A couple of weeks ago, I attended a kaizen workshop that focused on reducing the lead time for delivering a batch of software features to one of our customers.
At Sipios, we design and code websites serving organizations in the financial sector. For this specific customer, our team delivers new features to end users weekly. The delivery process starts on Thursdays at noon, with an expected lead time of three days. However, for the last few deliveries, it had taken around twice as long, causing major issues for both our customer and our teams, including:
- Skipped or delayed deliveries of critical features.
- Waste due to the quality department having to verify every single feature of the application several times at the final inspection stage.
- Frequent interruptions of software developers working on the next set of features.
The reason for this extended lead time was quality defects, called bugs in our industry. Not only were there many of them, but I was also surprised to see that teams were not prioritizing fixing and learning from those defects and often preferred working on upcoming features.
That kaizen session hit me hard, as it helped me realize that, as the chief technology officer, I was not creating a culture of “Quality First” in the company.
Coincidentally, I had just heard about Sadao Nomura and his Dantotsu method, the radical approach to quality improvement described in his book The Toyota Way of Dantotsu Radical Quality Improvement. Dantotsu allowed Nomura-san to achieve exceptional results in all the Toyota Material Handling factories he supported.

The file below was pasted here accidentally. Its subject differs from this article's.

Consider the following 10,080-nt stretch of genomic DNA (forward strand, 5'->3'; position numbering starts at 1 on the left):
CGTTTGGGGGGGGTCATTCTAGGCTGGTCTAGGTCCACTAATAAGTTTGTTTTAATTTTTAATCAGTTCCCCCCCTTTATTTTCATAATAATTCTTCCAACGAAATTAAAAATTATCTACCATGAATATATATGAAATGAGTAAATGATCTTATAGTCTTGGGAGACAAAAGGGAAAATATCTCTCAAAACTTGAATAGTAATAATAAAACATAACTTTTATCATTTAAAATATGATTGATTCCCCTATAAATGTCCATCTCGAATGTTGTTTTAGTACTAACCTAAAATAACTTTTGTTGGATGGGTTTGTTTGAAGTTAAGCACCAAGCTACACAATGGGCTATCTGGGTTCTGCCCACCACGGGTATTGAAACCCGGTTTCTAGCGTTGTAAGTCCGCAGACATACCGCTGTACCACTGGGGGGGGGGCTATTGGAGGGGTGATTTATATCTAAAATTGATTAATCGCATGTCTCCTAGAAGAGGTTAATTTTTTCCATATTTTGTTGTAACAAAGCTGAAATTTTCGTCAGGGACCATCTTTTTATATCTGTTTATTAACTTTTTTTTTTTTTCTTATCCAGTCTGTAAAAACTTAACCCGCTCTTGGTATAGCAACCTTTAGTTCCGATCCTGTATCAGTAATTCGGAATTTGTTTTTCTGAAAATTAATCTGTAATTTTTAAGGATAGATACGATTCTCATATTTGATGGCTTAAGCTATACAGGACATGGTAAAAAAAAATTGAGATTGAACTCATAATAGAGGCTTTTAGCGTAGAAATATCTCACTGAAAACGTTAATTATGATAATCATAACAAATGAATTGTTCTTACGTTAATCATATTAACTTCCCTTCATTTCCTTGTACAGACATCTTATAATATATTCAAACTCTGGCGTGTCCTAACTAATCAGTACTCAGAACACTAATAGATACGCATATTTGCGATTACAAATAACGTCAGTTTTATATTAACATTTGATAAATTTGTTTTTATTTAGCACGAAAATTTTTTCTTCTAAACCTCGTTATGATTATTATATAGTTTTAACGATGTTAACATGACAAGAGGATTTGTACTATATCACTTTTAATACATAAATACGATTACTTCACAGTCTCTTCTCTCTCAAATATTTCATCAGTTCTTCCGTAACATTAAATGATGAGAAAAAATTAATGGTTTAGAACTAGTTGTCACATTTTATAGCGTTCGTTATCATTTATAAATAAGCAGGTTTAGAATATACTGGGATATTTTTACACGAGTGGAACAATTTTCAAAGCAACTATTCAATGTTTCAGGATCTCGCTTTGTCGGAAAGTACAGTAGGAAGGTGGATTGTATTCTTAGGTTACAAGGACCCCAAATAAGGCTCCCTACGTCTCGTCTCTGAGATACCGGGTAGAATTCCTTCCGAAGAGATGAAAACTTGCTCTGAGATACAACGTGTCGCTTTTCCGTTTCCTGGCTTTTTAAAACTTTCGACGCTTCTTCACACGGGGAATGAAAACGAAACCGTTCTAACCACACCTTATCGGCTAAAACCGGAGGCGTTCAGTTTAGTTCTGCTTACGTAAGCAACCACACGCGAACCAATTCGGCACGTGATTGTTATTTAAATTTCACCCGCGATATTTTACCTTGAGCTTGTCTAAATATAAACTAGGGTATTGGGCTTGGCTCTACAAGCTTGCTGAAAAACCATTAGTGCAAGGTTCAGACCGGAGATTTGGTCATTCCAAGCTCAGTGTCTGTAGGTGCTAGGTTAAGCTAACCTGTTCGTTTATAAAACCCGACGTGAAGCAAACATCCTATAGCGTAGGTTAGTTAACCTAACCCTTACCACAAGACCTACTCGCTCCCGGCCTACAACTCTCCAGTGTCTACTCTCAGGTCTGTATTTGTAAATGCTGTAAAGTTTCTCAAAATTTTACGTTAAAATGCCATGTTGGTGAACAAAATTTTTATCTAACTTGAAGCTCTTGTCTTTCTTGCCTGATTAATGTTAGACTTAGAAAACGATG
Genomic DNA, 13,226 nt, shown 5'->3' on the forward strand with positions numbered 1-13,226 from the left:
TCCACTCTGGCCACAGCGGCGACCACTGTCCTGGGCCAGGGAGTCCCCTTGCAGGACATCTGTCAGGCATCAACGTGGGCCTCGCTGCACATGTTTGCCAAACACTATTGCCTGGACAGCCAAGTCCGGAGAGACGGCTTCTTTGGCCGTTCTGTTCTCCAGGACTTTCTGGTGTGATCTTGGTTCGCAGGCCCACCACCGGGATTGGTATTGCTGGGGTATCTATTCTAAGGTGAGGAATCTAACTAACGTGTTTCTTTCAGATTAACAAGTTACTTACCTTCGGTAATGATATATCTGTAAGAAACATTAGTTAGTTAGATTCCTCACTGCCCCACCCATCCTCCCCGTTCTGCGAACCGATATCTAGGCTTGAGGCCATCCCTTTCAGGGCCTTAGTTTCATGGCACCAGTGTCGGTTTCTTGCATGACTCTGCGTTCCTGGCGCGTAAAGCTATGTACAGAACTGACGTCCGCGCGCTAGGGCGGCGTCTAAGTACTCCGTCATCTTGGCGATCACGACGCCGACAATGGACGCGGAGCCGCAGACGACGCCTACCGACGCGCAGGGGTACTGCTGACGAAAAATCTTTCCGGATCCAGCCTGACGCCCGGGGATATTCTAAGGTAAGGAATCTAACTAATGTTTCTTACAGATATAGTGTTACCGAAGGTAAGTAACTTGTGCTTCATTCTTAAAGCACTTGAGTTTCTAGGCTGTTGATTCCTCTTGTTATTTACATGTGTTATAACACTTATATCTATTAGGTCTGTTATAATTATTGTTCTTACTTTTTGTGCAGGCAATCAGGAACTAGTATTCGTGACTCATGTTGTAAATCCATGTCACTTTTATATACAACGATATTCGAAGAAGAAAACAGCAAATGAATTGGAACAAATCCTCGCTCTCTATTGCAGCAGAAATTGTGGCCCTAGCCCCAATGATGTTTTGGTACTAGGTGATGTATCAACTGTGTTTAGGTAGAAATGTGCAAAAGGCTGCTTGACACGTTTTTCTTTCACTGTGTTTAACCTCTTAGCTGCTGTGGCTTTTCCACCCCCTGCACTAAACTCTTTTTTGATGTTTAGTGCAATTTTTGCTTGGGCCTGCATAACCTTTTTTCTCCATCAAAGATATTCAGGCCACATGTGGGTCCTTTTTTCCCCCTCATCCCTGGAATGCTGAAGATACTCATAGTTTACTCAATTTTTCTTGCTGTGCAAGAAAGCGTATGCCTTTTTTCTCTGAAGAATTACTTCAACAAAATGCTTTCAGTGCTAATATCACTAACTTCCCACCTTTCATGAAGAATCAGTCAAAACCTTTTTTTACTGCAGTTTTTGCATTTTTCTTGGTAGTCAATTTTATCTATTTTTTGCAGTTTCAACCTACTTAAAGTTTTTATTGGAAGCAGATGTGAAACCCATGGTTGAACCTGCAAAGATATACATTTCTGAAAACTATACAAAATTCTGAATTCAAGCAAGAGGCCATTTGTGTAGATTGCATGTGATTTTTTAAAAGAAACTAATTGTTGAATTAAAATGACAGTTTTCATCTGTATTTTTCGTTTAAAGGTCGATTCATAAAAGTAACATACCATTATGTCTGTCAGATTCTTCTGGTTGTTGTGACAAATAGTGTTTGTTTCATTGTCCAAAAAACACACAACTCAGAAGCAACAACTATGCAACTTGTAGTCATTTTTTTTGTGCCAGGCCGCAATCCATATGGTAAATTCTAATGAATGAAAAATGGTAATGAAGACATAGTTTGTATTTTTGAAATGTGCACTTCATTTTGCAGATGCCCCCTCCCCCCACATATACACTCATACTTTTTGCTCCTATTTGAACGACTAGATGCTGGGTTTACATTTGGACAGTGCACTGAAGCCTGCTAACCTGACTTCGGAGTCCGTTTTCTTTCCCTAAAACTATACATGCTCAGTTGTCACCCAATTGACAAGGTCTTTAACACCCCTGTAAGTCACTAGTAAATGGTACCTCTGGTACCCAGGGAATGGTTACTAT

Those of us in the digital industry can compare the Dantotsu approach to Extreme Programming, a set of techniques used to achieve low levels of defects when writing software. As I read Nomura’s book, I became increasingly enthusiastic at the prospect of trying this method at Sipios.
In this article, I share the main lessons I learned from reading the book and how, in my mind, they apply to the tech industry.
Preventing Defect Recurrence
Simply speaking, applying Nomura’s eight-step method means taking every quality defect occurring in manufacturing through a complete plan-do-check-act (PDCA) cycle in just 24 hours. As Nomura-san says: “Speed is the key.” In practice, this means that to fix a problem, you must perform root-cause analysis, deploy the identified countermeasure, and swiftly initiate horizontal deployment through collaboration with the Quality Assurance function.
This approach is very different from the typical one that exists in the tech industry, in which:
- Only high-impact defects (those, for example, causing website outage or preventing the end user from performing basic tasks on the website) are given a thorough analysis, called a postmortem.
- Postmortems don’t include a root-cause analysis and never result in the identification of skill that is missing from the team and that caused the problem in the first place. The countermeasures will usually strengthen inspection by adding automated testing steps to avoid the bug from outflowing again to customers but will rarely trigger the creation of a standard or training for software engineers.
- Postmortems define long-term countermeasures that are typically executed in the coming days or weeks but never on the same day.
Using Visual Management